The Horror Honeys: The Relationship Version of a Holiday Horror Film

The Relationship Version of a Holiday Horror Film

A Slasher Honey Real Life Fears Holiday Horror Review by Chassity

The Family Stone (2005)

I think I’ve made it pretty clear by this point that when it comes to “scary,”  the more realistic, the better. And as a horror fan who’s seen almost everything, it’s easy to get very jaded and desensitized. When that happens, it’s sometimes nice to go and find the horror in things that are completely outside the horror genre. 

There is really no timing more perfect for this exercise than the holidays, because the holidays generally mean “family,” and let’s face it; there is really nothing scarier than family. Especially the idea of meeting someone else’s family. For the first time. During a holiday vacation. 
I present to you, horror pumpkins, the family from hell, and I ain’t talking about Leatherface and the Sawyers. 

No, I’m talking about the Stones, as in the movie The Family Stone

Oh, sure, this seems like your average, stereotypically feel-good holiday film, but that’s just on the surface. Under the surface, this is a movie about the most annoying, dysfunctional, borderline sociopathic family I’ve ever seen in a holiday film, and an annoying, horrifyingly robotic girlfriend to boot. 
Putting the AW in awkward.
When I was younger, Chucky dolls, clowns, and Ghostface scared me. But now? Falling in love with a man and going home with him for the holidays, only to discover his family is… well, anything like this one? That crap is the stuff that nightmares are made of. Basically, The Family Stone is a horrible family of horrible people being absolutely horrible to the girlfriend of one of the sons. Lots of drama follows, until they magically all start to get along at the end because, yeah, that’s how things work out in real life... 

The mother: A shrill, shrieking, raging bitch who is completely unlikable. And then it’s revealed that she is very, very ill. Because that makes it all okay. I say, she’s the kind of mother that would give even Mrs. Vorhees pause and make her say, “Hey, lady? You might want to chill out a little bit.”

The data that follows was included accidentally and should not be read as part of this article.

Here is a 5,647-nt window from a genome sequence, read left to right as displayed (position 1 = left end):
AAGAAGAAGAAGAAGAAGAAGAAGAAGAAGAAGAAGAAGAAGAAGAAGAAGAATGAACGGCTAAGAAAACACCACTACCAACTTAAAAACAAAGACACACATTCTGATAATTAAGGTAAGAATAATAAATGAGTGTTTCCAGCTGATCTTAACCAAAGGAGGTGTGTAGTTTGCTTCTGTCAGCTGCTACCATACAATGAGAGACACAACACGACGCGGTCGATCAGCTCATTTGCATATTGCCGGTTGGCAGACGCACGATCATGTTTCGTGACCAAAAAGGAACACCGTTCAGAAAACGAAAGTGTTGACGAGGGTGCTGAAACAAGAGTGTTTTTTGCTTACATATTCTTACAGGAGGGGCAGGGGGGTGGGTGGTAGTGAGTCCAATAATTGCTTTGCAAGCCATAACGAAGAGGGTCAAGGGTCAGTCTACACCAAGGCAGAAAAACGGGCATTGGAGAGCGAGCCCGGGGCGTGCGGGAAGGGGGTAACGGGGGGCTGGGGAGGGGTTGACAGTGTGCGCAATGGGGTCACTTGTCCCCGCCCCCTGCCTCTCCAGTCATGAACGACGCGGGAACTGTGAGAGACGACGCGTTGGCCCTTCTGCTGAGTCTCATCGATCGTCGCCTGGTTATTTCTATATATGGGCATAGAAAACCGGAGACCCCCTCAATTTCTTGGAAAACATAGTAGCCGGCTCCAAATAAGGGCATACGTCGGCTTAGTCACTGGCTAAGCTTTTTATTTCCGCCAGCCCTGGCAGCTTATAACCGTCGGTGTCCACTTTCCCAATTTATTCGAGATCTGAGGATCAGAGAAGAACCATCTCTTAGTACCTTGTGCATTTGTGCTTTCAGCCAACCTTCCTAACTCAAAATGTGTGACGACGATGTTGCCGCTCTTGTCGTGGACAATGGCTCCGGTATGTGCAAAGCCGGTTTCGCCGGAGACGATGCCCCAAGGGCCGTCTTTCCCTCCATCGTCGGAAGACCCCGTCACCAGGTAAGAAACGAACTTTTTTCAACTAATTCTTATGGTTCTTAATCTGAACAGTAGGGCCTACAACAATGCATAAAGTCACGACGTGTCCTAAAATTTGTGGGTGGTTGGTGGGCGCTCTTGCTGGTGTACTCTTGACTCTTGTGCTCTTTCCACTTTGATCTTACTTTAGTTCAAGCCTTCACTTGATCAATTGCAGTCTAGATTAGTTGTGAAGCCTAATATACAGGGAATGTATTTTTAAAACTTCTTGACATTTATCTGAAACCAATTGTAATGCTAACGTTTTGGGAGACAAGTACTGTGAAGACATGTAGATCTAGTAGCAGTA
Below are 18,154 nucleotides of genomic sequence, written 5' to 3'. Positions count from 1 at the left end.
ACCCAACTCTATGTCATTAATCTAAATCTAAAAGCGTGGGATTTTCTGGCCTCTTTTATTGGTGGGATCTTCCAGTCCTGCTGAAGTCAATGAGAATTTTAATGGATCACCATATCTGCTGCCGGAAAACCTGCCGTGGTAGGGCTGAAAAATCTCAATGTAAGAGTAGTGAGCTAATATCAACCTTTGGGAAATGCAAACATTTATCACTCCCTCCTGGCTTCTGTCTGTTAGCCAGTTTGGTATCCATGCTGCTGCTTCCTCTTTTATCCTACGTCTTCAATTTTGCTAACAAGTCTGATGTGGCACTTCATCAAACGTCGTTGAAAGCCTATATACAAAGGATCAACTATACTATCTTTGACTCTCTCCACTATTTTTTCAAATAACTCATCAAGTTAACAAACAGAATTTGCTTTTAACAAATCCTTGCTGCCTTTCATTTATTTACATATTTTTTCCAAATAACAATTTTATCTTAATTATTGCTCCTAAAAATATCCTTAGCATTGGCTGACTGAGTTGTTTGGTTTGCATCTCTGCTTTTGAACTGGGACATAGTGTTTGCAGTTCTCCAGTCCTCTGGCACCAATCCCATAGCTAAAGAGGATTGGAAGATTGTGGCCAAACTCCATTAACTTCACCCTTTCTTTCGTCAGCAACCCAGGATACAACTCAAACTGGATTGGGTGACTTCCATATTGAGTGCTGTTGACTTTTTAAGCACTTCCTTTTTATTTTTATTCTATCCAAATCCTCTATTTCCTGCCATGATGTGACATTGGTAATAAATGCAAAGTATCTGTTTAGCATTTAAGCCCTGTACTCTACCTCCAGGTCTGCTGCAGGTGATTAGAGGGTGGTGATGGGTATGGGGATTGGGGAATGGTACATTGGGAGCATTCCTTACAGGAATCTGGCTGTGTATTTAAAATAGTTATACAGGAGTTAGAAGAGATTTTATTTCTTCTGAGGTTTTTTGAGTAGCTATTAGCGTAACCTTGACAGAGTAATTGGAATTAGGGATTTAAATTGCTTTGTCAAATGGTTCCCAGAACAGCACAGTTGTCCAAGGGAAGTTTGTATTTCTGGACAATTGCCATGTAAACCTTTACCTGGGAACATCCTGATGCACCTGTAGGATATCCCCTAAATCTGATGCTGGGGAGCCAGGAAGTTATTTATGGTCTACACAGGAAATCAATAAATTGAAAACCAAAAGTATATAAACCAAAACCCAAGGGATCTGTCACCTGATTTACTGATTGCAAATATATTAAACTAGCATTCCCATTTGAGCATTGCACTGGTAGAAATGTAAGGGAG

The father: Well, he seems okay, but he lets his kids call him by his first name. and that’s creepy enough for me. I’ve seen this movie a bunch of times, and every time I keep expecting him to turn into creepy pedophile guy or something. He at least has to be somewhat off for marrying Diane Keaton’s character, and for even tolerating his absolutely dreadful family. 

Deck the halls with stereotypes
The brothers: One is okay, but the other, Ben, is a creepy weirdo guy in at least his mid-30s who goes around acting like a horny frat boy half the time, and that one weird hippie who’s…thinks he’s just liberal and carefree but is really freaking everybody out. Not only is he generally sketchy, but he spends the entire film hitting on his brother’s girlfriend in a roundabout, truly disturbing way. The only thing that isn’t completely horrifying about Ben is that he is played by Luke Wilson, who is, let’s face, generally adorable and nice to look at. 

The sisters: The oldest sister, Suzanne, is the only sane one in the bunch, and that’s not saying much of anything. But she spends the whole movie pining for this mysterious husband who everyone else barely mentions, to the point that you could almost wonder if he even really exists, and that’s a whole other horror movie plot in itself. And then there’s the younger sister, played by Rachel Mcadams, who is a completely narcissistic, whiny sociopath, spending the entire movie trying to make everyone else as miserable as she is. It is absolutely mind boggling that any of the other characters could resist punching her in the face. 

The girlfriend: And speaking of characters you want to punch in the face, none takes that prize more than Sarah Jessica Parker’s Meredith. Aside from the generic, one dimensional nature of having her be the career woman who’s therefore an emotionally closed off, narcissistic awful person, she is basically a robot. Everything about her is off-putting. And disturbing. Her lack of any social skills is frightening enough, but it’s the lack of compassion for anyone around her that makes it disturbing that either of the brothers, yet alone both of them, could fall for her.

I would not eat her baking.
The main character: The "good" brother that brings Meredith home to meet the family, Everett. He seems charming and handsome and likable, but then again, aren’t those the same traits we often hear about when it comes to people we later learn are sociopaths? Everett is an enabler. He’s little more than the son with the overbearing mother who’s there to do Mommy’s bidding. A little reminiscent of Jason Voorhees, Billy Loomis, and... well, about 25 other serial killers than came between and after them. What kind of decent human being would even subject someone he claims to love to the torture of meeting a family like his anyway? 

The Family Stone was quite enjoyable the first time I saw it, when I wasn’t of an age to be thinking about dating seriously, and it still is a good holiday viewing choice…if you watch it when you’re single.  But now that I am of that age where serious relationships are a reality, every time I see it I can’t help but think about how it’s the couples version of a holiday horror tale.